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Looking for recommendations on a grass hay mix that would be good for goats. The guy my fiance buys bales from raised his price stupid high and doesn't like to tell what's in his. I have the tools and ground to raise a couple acres.
 

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Looking for recommendations on a grass hay mix that would be good for goats. The guy my fiance buys bales from raised his price stupid high and doesn't like to tell what's in his. I have the tools and ground to raise a couple acres.
i do small square bales as a retired hobby farmer......last year there was a hay shortage and we were getting 8-10$ a bale for very good grass hay and people begging for more.....point is this year may be a glut year on hay and prices much lower...i will say it is pretty expensive to to make hay on a small scale ....especially if you have to plant and establish your own field...


We do horse hay.....i always thought Goats would eat anything?

I would suggest you see what your locals grow....soil...and CLIMATE have a lot to do with what you can produce successfully ....a soil test might be a good start to just to see what your fertilizer/'lime requirements need to be just to start

we make a Brome/Timothy mix for horses (no legumes) ......if Goats can tolerate legumes (alfalfa/clovers etc) you need to plan on putting in a Legume in the mix as it will cut down your fertilizer requirements substantially
 

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We have a lot of areas that are not plantable to our normal crops. That's where I would be putting this in, more for erosion control and to keep ugly weeds out. What doesn't go to a grass hay will go to wildflowers.

Haha, some goats can't (won't) eat everything. Alfalfa is a no no, so we've been told, it causes bloat. I think it's essentially the same for horses. I'm not sure though because I'm just the plant guy. And egg laying chickens. I try to stay in my lane.
 

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So I would not need anything quite as elaborate as this? I can get individual components from our local elevator.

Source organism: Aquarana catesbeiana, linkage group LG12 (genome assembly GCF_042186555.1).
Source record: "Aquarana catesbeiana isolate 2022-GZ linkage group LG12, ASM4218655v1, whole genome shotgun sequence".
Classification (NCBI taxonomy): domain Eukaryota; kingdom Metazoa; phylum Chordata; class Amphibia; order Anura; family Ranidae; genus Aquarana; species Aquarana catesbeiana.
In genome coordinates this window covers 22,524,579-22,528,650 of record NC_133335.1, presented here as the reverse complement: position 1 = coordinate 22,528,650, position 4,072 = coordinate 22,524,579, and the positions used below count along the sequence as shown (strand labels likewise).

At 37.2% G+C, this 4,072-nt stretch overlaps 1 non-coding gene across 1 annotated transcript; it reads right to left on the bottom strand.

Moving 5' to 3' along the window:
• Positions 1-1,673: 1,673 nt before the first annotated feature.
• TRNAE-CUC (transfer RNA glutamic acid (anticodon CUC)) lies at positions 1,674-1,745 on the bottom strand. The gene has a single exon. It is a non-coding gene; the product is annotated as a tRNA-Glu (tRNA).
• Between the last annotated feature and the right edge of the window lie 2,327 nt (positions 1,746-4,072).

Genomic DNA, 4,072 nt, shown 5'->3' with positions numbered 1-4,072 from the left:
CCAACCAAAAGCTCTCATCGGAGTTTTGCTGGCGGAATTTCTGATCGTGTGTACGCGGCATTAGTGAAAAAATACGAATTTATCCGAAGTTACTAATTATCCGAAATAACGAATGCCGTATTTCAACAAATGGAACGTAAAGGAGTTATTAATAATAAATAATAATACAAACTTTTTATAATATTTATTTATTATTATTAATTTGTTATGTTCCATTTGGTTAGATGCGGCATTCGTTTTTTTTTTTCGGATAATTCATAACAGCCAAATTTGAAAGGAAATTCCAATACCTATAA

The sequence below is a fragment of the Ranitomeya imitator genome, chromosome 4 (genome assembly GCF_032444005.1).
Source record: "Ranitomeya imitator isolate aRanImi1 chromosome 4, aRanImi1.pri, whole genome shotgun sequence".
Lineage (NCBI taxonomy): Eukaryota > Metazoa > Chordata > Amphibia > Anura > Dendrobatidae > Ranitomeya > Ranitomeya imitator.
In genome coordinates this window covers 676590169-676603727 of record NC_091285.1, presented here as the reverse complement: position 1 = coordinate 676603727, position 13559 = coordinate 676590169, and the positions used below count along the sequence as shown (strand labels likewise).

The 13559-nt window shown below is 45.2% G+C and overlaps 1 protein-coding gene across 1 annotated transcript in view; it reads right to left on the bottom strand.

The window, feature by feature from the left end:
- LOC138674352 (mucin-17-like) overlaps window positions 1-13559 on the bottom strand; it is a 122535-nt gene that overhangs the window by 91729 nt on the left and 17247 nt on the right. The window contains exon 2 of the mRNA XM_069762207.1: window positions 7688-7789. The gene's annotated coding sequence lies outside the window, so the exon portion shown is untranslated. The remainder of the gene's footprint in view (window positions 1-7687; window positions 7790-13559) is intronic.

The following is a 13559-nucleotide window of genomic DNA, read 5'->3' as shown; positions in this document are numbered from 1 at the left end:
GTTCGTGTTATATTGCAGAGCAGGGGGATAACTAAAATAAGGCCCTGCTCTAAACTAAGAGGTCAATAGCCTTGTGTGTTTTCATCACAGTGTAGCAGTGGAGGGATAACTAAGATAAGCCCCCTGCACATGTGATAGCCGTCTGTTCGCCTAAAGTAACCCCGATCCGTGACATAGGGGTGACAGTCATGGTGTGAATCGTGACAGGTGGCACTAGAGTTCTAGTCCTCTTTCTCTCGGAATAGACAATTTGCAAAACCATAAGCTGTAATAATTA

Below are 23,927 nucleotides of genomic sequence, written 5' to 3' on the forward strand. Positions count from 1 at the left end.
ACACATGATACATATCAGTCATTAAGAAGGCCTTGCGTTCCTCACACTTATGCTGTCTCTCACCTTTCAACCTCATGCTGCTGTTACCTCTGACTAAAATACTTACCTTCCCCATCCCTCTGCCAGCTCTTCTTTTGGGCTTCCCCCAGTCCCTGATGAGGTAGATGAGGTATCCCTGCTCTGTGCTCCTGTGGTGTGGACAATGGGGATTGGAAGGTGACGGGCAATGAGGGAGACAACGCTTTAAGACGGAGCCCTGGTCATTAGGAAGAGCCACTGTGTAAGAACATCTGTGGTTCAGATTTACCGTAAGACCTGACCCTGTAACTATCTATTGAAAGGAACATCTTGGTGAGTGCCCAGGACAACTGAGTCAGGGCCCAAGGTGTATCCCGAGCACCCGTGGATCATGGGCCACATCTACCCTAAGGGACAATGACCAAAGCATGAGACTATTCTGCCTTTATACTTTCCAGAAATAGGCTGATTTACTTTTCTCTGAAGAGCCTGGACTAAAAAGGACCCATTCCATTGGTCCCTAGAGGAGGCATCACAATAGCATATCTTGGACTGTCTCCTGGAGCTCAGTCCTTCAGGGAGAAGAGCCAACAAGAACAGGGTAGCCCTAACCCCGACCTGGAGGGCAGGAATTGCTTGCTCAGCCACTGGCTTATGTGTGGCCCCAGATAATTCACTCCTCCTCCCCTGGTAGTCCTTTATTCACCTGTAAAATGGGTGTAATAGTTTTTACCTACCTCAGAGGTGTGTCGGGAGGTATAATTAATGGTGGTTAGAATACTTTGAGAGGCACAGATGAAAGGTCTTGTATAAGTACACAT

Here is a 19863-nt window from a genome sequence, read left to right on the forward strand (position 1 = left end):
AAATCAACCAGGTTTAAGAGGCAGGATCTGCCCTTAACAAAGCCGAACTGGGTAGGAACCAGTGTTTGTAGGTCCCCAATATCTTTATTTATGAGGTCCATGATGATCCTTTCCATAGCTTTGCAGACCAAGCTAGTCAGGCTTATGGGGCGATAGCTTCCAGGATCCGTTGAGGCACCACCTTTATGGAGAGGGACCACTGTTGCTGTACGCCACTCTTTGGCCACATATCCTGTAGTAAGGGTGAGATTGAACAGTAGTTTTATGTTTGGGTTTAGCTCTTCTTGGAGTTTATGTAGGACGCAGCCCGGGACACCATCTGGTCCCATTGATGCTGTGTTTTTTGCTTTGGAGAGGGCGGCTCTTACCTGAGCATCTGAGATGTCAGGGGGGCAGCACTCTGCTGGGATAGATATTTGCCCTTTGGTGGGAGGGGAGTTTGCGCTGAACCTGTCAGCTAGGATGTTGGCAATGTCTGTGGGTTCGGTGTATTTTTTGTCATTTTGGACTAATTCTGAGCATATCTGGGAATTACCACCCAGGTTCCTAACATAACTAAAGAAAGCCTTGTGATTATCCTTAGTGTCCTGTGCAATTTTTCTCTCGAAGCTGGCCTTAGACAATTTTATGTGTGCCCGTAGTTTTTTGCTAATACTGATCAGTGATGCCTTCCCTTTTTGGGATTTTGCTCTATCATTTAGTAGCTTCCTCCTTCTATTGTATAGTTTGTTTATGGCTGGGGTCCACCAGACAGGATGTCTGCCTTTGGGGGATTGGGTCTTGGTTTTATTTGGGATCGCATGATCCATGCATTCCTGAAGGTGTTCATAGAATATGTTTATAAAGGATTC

:laugh: Are they rare show goats? That might be the stuff. Seems like some serious dollars for goat hay.
 

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Used to be haha. Now just pets to keep the little woman happy... Keeps her off my case about my addiction to farm equipment. If all I need is Timothy and/or orchard grass that should be easy enough.
 

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FWIW..........timothy seed is tiny(hard to control in seeder)...and in my area is the cheapest seed per #.....

for example for me

timothy seed costs $1.12 per pound and recommended at 4-5# per acre
orchard grass cost 2.75-3.25 per pound and recommend at 15-20# per acre

no matter what you do put in a legume your mix above had white clover in it for a legume...legume will add nitrogen to the soil and save you tons on fertilizer costs (clover makes horses slobber but its by far the easiest legume to grow)

looking at the mix above its a PASTURE mix .......not a HAY mix .......while they can interchange they have different purposes ...pasture is durable made to be grazed constantly and survive animal pressure through several seasons.....HAY is for bulk production to be grown, cut , baled, at optimal times of year, and left alone otherwise.

all this being said....talk to your seed company i am sure they can recommend something for your area....also around here we have State Extension Offices that help with soil testing and can educate you and recommend ag stuff for you...i bet your state also has the same

any planting project is a crap shoot without soil testing

ALSO to prep for a field we...sprayed the proposed field with Roundup last year in june ...disked it up...sprayed it again in august.....preped the field in september...and applyed lime to a previous soil test...waited for a predicted rain and planted the day before in october....in march we put on fertilizer......april we sprayed for weeds......(we were converting old pasture to new hay field)...will probably do one cutting on the new field this year...previous fields we waited a whole year and a half before harvesting to get it well established